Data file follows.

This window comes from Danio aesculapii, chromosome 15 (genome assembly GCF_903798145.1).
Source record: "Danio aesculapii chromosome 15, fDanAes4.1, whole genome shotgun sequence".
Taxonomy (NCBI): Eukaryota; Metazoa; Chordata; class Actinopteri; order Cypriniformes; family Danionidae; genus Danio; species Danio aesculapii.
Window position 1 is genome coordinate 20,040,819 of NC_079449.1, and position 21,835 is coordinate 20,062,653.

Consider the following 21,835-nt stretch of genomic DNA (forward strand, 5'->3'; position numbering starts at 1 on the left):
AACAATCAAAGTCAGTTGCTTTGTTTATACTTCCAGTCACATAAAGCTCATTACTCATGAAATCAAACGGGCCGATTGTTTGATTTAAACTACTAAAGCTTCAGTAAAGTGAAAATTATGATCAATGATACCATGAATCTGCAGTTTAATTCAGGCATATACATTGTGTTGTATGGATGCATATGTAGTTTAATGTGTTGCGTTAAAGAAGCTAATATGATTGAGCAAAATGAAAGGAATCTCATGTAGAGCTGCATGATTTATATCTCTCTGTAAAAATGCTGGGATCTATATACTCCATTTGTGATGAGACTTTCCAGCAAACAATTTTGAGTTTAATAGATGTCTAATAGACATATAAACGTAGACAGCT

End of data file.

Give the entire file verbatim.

This window comes from Danio aesculapii, chromosome 15 (genome assembly GCF_903798145.1).
Source record: "Danio aesculapii chromosome 15, fDanAes4.1, whole genome shotgun sequence".
Taxonomy (NCBI): Eukaryota; Metazoa; Chordata; class Actinopteri; order Cypriniformes; family Danionidae; genus Danio; species Danio aesculapii.
Window position 1 is genome coordinate 20,040,819 of NC_079449.1, and position 21,835 is coordinate 20,062,653.

Consider the following 21,835-nt stretch of genomic DNA (forward strand, 5'->3'; position numbering starts at 1 on the left):
AACAATCAAAGTCAGTTGCTTTGTTTATACTTCCAGTCACATAAAGCTCATTACTCATGAAATCAAACGGGCCGATTGTTTGATTTAAACTACTAAAGCTTCAGTAAAGTGAAAATTATGATCAATGATACCATGAATCTGCAGTTTAATTCAGGCATATACATTGTGTTGTATGGATGCATATGTAGTTTAATGTGTTGCGTTAAAGAAGCTAATATGATTGAGCAAAATGAAAGGAATCTCATGTAGAGCTGCATGATTTATATCTCTCTGTAAAAATGCTGGGATCTATATACTCCATTTGTGATGAGACTTTCCAGCAAACAATTTTGAGTTTAATAGATGTCTAATAGACATATAAACGTAGACAGCT